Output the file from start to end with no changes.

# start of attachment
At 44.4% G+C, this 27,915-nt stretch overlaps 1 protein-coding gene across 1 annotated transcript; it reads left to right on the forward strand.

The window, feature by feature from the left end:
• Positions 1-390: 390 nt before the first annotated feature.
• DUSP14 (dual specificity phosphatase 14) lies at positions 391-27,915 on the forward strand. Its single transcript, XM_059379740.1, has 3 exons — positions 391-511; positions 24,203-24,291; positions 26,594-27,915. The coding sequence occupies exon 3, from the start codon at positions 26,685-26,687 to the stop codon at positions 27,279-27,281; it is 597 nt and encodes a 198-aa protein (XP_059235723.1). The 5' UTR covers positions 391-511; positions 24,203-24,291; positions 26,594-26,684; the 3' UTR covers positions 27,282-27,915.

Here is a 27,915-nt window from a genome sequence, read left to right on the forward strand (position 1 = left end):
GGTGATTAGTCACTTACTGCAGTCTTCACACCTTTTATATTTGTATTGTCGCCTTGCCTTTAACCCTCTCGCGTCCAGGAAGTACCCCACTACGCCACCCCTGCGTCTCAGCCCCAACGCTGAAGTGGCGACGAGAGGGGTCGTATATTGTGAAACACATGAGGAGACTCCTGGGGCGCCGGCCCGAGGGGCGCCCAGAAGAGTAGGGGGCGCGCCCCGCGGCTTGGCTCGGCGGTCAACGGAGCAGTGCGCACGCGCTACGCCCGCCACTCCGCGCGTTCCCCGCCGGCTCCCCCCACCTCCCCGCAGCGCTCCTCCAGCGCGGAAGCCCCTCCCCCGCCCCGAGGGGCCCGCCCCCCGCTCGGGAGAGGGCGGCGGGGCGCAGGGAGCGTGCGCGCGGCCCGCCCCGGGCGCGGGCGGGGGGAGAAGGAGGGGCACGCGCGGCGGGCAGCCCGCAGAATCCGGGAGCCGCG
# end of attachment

At 44.4% G+C, this 27,915-nt stretch overlaps 1 protein-coding gene across 1 annotated transcript; it reads left to right on the forward strand.

The window, feature by feature from the left end:
• Positions 1-390: 390 nt before the first annotated feature.
• DUSP14 (dual specificity phosphatase 14) lies at positions 391-27,915 on the forward strand. Its single transcript, XM_059379740.1, has 3 exons — positions 391-511; positions 24,203-24,291; positions 26,594-27,915. The coding sequence occupies exon 3, from the start codon at positions 26,685-26,687 to the stop codon at positions 27,279-27,281; it is 597 nt and encodes a 198-aa protein (XP_059235723.1). The 5' UTR covers positions 391-511; positions 24,203-24,291; positions 26,594-26,684; the 3' UTR covers positions 27,282-27,915.

Here is a 27,915-nt window from a genome sequence, read left to right on the forward strand (position 1 = left end):
GGTGATTAGTCACTTACTGCAGTCTTCACACCTTTTATATTTGTATTGTCGCCTTGCCTTTAACCCTCTCGCGTCCAGGAAGTACCCCACTACGCCACCCCTGCGTCTCAGCCCCAACGCTGAAGTGGCGACGAGAGGGGTCGTATATTGTGAAACACATGAGGAGACTCCTGGGGCGCCGGCCCGAGGGGCGCCCAGAAGAGTAGGGGGCGCGCCCCGCGGCTTGGCTCGGCGGTCAACGGAGCAGTGCGCACGCGCTACGCCCGCCACTCCGCGCGTTCCCCGCCGGCTCCCCCCACCTCCCCGCAGCGCTCCTCCAGCGCGGAAGCCCCTCCCCCGCCCCGAGGGGCCCGCCCCCCGCTCGGGAGAGGGCGGCGGGGCGCAGGGAGCGTGCGCGCGGCCCGCCCCGGGCGCGGGCGGGGGGAGAAGGAGGGGCACGCGCGGCGGGCAGCCCGCAGAATCCGGGAGCCGCG